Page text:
Updated on January 29, 2016
On January 20, 2016, the United States Department of Labor (“DOL”) released an “Administrator’s Interpretation” of the Fair Labor Standards Act (“FLSA”) with respect to joint employment. A week later, on January 27th, the DOL followed up with a “Fact Sheet” on the Family and Medical Leave Act (“FMLA”) on the same. Applying both the FLSA & the FMLA, and pulling together all of the relevant authorities including statutory provisions, regulations, and case law, the DOL is putting all employers on notice-they may be liable as a joint employer for workers, that they may have assumed weren’t even their own.
As the DOL noted, “protecting workers in fissured workplaces-where there is the possibility that more than one employer is benefiting from their work-has been a major focus . . . in recent years.”
The DOL is effectively putting employers on notice-if you benefit from a worker’s work even marginally, you will be held liable as a joint employer for wage and hour violations.
So what is joint employment, how can you figure out if you are a joint employer, and what will be your responsibilities if you are one?
What is Joint Employment?
The FLSA and the FMLA specifically contemplates joint employers stating that a single worker can be “an employee to two or more workers at the same time.” This is because the FLSA has a broad definition of “employment” with wide application, which is also adopted by the FMLA-effectively “to suffer or permit to work.” Therefore, it is possible for two or more employers to jointly employ a worker by benefit of his or her work, and therefore both be responsible, simultaneously, for compliance with wage and hour provisions.
The two most likely scenarios where an employer may be found to be a joint employer are “horizontal joint employment” and “vertical joint employment”:
Horizontal Joint Employment:
Where two (or more) technically separate but related or associated employers employ an employee and benefit from his or her work, including when:
- The employers have an arrangement to share the employee’s services (e.g. interchange the employee);
- One employer acts in the interest of the other in relation to the employee; or
- The employers share control of the employee, directly or indirectly, because one employer controls, is controlled by, or is under common control with the other employer.
- Two restaurants are organized as two different companies but share operations and share a waitress.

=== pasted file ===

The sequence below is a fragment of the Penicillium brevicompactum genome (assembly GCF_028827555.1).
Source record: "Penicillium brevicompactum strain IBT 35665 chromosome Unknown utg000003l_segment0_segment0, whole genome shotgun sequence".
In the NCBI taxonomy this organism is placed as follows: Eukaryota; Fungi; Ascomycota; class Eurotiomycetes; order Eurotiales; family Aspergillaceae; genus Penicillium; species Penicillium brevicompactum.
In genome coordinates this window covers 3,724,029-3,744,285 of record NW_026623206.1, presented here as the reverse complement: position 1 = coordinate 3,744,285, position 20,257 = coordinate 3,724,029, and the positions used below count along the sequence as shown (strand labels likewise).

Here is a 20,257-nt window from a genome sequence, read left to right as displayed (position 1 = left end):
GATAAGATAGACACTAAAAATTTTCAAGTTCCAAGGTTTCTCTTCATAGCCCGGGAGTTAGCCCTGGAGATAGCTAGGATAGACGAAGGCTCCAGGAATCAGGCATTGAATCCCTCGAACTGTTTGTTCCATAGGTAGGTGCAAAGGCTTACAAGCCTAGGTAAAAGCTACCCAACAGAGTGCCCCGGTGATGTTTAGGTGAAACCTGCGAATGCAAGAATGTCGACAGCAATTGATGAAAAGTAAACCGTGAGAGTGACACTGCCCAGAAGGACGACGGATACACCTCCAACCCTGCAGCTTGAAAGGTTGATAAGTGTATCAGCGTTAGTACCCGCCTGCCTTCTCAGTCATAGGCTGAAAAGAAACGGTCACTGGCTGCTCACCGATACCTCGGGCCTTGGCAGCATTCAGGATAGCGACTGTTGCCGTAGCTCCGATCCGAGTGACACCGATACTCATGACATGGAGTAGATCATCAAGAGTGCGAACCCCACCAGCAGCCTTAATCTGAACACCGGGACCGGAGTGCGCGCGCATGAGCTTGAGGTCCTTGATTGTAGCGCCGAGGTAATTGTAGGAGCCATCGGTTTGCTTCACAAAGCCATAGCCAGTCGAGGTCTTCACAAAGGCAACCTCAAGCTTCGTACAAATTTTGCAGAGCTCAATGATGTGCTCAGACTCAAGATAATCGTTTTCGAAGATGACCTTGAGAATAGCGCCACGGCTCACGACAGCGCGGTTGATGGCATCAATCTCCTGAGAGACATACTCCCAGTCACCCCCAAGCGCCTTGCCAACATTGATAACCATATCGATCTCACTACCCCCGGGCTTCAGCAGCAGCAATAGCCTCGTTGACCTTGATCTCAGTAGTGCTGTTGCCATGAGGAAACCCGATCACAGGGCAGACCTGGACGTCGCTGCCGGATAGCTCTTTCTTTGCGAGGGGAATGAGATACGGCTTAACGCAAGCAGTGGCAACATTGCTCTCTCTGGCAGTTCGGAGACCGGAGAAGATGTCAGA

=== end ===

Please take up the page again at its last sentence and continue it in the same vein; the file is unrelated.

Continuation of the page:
- A farmworker works for two different growers who have an arrangement to share workers.
Vertical Joint Employment:
Where one employer provides labor to another employer and the workers are economically dependent on both employers.
- A staffing agency places a worker at a hotel to do housekeeping.
- A construction working for a subcontractor under a general contractor.
- A security company places security personnel with a retail establishment.
- A private home care agency places an aide in someone’s home.
- A farmworker working with a contractor for a grower.
Are You a Joint Employer?
Under the FLSA and the FMLA, the DOL specifically rejects the more liberal common law control test which many courts have used, which analyzes whether a worker is an employee based on the employer’s control over the worker, in favor of a broader, economic realities test. This is because the DOL notes that the FLSA’s and the FMLA’s definitions are “comprehensive enough to require its application” to many working relationships which, under the common law control standard, may not be employer-employee relationships.
Test for Horizontal Joint Employment:
You may be liable as a joint employer if any of the following apply:
- Both companies have common owners or both companies are partially owned by common owners;
- One company supervises the work of the other company;
- Both companies share clients;
- Both companies have common management;
- Both companies share control over operations (e.g. managing overhead, advertising, managing employees);
- Both company’s operations are intermingled (e.g. for both companies, the same person supervises, schedules and pays employees, regardless of where they are working);
- Both companies have a shared pool of employees they both can draw from;
- Both companies share supervision of the employee;
Test for Vertical Joint Employment:
You may be liable as a joint employer if any of the following apply:
- You direct, control, or supervise (even indirectly) the employee’s work;
- You have the power (even indirectly) to hire or fire the employee, change employment conditions, or determine the rate and method of pay;
- You have a permanent, long-term, or full-time relationship with the employee;
- You have an employee who performs repetitive work or work requiring little skill;
- The employee’s work is integral to your business;
- Is employee is working on your premises;
- You perform functions for the employee typically performed by employers, such as handling payroll or providing tools, equipment, or workers’ compensation insurance, or, in agriculture, providing housing or transportation.
What Are the Responsibilities of Joint Employers?